Androgen binding affinity



The presence of so-called endocrine disruptors in the environment has become a worldwide environmental concern. It has been concluded that such compounds can act in a same way as endogenous hormones eliciting a variety of adverse effects in both humans and wildlife.

The concern associated with xenobiotics that may bind to the androgen receptor has created a need for development of model to predict their possible effect. The androgen receptor-binding model assesses the in vitro relative binding affinity (RBA) of chemicals to interact with the androgen receptor (AR). 




A structurally diverse training data set containing 202 chemicals was obtained from the National Center for Toxicology Research [1]. The binding affinities of the chemicals from the training set were obtained from a competitive radiometric binding assay, using radiolabeled [3H]-R1881 as the tracer and androgen receptor recombinant rat protein expressed in Eshcerichia coli. The relative binding affinity for each chemical was determined as a ratio between the 50% inhibition of [3H]R1881 (IC50) and the IC50 of the competitor. 




Chemicals in the training set were categorized according to their potency and grouped into four activity bins: highly active with RBA>10%; moderate with 0.1%<RBA<10%; low with 0.001%<RBA<0.1% and non active with RBA<0.001%. For each potency bin, the ability of the chemicals to bind the receptor was related to the distances between nucleophilic sites and structural features describing electronic and hydrophobic interactions between the receptor and ligands. Categorical models were derived for each binding affinity range in terms of specific distances, local (maximal donor delocalizability associated with the oxygen atom), global nucleophilicity (partial positive surface areas and energy of the highest occupied molecular orbital) and hydrophobicity (log Kow) of the molecules. An integral screening tool for predicting binding affinity to AR was constructed as a battery of models each associated with different activity bins [2] (Figure 1).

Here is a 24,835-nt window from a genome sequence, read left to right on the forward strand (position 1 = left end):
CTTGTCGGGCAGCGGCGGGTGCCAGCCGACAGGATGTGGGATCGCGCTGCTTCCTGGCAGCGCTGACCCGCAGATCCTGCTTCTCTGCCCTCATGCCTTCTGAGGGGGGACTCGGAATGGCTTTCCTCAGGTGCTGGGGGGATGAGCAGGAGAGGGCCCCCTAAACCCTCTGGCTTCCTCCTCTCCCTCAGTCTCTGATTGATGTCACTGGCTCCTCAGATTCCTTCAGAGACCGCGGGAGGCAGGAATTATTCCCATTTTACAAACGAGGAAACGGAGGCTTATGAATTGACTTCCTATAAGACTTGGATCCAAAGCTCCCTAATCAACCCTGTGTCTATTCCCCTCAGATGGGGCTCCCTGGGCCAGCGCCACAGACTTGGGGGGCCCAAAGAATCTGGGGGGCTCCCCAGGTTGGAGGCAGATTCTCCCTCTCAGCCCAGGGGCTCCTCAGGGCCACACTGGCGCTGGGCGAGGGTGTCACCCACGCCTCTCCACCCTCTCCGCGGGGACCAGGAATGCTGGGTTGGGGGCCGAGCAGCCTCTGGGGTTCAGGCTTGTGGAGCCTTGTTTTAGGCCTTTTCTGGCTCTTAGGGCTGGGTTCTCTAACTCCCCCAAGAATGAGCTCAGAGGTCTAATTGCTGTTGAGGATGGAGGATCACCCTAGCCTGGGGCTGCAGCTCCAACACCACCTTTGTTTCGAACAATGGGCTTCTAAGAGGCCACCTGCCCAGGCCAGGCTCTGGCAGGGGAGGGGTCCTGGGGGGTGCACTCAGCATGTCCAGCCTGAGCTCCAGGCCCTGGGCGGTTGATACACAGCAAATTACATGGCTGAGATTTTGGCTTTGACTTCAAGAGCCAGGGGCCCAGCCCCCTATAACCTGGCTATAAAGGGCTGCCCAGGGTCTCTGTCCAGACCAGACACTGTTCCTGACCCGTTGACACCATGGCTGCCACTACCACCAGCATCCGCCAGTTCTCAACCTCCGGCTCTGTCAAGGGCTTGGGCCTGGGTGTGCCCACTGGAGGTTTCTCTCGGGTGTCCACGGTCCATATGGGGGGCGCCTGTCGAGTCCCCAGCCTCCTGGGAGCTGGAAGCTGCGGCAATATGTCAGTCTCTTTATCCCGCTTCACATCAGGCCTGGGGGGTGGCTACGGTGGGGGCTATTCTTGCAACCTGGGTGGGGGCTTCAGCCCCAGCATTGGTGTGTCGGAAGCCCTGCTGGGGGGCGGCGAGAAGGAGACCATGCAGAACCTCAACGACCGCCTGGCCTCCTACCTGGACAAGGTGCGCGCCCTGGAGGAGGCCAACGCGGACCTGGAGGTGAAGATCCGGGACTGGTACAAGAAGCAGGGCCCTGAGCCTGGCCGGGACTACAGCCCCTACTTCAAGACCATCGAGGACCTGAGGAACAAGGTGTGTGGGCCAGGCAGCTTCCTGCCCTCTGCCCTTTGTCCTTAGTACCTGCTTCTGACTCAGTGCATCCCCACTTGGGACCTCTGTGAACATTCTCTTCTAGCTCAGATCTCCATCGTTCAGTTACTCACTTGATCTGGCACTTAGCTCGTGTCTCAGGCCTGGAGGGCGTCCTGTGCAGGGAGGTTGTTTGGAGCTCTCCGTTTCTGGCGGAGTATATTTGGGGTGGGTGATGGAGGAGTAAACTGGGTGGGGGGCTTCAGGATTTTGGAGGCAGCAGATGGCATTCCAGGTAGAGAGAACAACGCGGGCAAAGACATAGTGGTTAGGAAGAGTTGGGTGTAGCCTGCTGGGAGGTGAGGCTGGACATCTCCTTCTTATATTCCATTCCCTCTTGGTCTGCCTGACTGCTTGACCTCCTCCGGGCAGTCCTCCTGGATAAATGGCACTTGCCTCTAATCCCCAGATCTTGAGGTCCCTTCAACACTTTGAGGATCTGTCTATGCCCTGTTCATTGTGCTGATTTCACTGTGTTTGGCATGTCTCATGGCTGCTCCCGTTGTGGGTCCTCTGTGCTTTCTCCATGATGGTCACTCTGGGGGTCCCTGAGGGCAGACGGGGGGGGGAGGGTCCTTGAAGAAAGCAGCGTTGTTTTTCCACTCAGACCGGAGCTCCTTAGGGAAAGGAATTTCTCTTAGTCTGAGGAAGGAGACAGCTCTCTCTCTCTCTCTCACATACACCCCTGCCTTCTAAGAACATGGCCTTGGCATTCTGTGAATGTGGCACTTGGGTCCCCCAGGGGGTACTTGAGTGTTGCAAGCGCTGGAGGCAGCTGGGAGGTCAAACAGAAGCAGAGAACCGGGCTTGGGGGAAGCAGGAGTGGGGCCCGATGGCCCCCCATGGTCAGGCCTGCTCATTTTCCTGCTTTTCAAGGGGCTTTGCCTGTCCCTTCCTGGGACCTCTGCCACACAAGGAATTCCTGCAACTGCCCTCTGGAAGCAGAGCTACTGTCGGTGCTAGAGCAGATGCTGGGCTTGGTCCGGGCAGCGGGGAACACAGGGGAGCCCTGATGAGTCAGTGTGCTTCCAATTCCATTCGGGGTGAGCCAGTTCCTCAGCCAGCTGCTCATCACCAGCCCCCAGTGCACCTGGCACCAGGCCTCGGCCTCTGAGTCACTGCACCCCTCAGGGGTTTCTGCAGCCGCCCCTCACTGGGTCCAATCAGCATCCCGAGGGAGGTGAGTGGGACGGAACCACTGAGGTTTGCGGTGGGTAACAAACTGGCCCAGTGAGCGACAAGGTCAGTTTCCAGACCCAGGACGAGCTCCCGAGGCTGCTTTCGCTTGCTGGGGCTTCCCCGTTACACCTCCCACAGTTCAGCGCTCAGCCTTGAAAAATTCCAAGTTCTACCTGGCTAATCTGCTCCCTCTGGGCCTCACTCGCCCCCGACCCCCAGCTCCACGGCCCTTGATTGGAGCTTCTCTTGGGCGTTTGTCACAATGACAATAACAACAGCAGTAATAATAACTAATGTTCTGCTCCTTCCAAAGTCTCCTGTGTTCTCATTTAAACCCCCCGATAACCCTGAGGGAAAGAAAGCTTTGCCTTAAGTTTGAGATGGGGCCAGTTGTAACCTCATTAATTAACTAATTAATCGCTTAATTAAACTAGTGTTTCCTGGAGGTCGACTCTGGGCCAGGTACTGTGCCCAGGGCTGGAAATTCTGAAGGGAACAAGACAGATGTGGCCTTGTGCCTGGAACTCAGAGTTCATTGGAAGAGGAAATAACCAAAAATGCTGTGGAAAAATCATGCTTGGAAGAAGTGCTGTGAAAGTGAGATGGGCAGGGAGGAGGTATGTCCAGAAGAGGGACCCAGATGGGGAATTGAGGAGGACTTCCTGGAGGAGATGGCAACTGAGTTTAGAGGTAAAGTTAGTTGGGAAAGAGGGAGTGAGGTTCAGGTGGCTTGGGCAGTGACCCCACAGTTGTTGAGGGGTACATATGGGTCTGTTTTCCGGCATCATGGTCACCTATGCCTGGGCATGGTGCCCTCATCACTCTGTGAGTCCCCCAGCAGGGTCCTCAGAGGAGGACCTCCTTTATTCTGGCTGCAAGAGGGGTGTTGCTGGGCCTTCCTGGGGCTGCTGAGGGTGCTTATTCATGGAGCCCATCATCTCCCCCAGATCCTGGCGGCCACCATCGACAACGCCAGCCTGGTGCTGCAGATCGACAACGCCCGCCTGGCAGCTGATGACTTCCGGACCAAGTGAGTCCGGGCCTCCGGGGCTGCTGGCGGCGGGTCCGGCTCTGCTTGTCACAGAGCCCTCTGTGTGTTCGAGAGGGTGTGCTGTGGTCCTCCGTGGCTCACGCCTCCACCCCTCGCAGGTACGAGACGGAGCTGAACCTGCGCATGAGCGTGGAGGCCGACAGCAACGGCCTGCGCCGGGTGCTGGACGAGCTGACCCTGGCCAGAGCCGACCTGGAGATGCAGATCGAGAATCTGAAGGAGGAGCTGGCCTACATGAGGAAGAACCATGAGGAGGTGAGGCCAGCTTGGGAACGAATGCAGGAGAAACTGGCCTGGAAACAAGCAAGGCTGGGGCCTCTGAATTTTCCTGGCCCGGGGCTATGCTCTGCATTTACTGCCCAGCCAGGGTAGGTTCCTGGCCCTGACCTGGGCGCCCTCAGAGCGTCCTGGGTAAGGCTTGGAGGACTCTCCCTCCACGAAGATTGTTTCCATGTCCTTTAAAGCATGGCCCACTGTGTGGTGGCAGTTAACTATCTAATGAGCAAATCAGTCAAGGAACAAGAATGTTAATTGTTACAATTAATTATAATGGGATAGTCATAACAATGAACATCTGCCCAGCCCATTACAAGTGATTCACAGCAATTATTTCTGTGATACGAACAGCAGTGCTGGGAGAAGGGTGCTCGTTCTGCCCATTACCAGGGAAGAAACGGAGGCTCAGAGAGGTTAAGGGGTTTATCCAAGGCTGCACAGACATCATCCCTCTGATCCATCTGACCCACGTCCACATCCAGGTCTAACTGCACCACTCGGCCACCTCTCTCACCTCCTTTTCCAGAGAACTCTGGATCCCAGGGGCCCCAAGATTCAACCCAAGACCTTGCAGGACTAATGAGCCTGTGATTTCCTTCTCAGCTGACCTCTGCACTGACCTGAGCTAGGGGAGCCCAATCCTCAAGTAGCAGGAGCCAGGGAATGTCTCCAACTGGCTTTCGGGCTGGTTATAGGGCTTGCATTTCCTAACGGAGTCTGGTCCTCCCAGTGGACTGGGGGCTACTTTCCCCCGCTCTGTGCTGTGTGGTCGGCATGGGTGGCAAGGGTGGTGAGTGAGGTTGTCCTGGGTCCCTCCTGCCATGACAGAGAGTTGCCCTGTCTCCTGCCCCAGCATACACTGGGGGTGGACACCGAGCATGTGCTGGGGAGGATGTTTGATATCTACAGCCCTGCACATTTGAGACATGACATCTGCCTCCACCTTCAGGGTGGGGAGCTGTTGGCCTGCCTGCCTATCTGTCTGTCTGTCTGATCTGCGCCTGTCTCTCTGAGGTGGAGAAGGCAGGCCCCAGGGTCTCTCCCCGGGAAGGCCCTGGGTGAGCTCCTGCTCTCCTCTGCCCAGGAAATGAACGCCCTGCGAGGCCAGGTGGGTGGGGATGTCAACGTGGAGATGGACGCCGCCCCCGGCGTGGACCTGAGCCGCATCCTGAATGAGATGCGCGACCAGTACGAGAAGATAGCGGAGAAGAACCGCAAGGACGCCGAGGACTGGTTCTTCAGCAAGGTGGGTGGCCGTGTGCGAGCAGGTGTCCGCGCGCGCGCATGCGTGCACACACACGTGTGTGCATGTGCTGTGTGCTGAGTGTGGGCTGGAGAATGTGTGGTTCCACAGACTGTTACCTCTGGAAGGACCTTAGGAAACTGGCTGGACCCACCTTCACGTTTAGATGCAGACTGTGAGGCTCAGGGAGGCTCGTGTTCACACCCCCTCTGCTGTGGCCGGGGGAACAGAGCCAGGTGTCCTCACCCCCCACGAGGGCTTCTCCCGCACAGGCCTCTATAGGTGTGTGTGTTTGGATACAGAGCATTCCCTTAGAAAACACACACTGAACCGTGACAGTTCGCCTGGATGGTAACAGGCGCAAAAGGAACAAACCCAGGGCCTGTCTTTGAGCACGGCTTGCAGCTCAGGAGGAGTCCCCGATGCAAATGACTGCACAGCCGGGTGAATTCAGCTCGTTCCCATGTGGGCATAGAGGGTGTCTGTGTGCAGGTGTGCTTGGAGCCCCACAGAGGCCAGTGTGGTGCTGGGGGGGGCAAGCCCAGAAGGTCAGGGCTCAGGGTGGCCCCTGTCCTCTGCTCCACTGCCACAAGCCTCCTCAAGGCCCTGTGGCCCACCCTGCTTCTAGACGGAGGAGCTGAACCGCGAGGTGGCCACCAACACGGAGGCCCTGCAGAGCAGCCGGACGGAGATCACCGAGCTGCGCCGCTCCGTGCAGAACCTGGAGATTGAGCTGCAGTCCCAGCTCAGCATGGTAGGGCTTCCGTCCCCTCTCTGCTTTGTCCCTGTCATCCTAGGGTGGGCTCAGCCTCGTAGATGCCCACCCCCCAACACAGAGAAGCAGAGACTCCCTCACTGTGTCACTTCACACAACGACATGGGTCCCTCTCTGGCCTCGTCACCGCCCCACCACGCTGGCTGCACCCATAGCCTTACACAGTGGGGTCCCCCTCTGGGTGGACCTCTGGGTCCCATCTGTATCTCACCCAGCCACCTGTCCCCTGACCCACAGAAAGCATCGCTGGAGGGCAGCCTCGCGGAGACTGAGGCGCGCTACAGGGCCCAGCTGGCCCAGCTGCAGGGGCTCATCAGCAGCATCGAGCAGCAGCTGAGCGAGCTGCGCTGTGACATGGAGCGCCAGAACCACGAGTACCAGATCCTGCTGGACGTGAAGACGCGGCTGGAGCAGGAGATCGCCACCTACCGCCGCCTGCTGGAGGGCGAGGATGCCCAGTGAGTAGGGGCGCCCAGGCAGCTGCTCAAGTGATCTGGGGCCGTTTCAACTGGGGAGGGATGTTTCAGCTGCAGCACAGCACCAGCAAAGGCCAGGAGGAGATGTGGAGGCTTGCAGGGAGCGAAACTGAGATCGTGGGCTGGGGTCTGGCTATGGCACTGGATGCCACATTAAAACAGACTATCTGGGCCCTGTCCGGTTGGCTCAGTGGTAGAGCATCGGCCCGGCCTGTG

Figure 1. Structure of the AR binding model model


When a chemical is submitted for prediction the requirements for strong AR binding are first applied. If the chemical does not respond to all of them, then the requirements for the lower activity bins are applied sequentially. If the chemical passes through the activity bins without meeting a binding requirement, then the ultimate prediction is not AR binder.


Performance of the АR binding modelDomain


According to the performance of the model when applied on the training set chemicals (140 binders and 62 non binders), correct predictions are provided for:


101 out of 132 chemicals ER binders as parents (Sensitivity = 78 %)

54 out of 59 chemicals non binders as parents (Specificity = 92%)


*Predictions for all chemicals which do not exceed model probability threshold are excluded




Applicability domain of the ER binding model consists of four sub-domain layers: general parametric requirements, structural features and interpolation space [4]. Two chemical subsets are used for deriving the model domains. The first subset includes the training set chemicals which are correctly predicted by the models, whereas the second subset comprises training set chemicals which are incorrectly predicted by the models.

The correct chemical subset is used for defining the general parametric requirements. Extracted are specific ranges of the molecular weight (MW) and the 1-octanol/water partition coefficient (log KOW):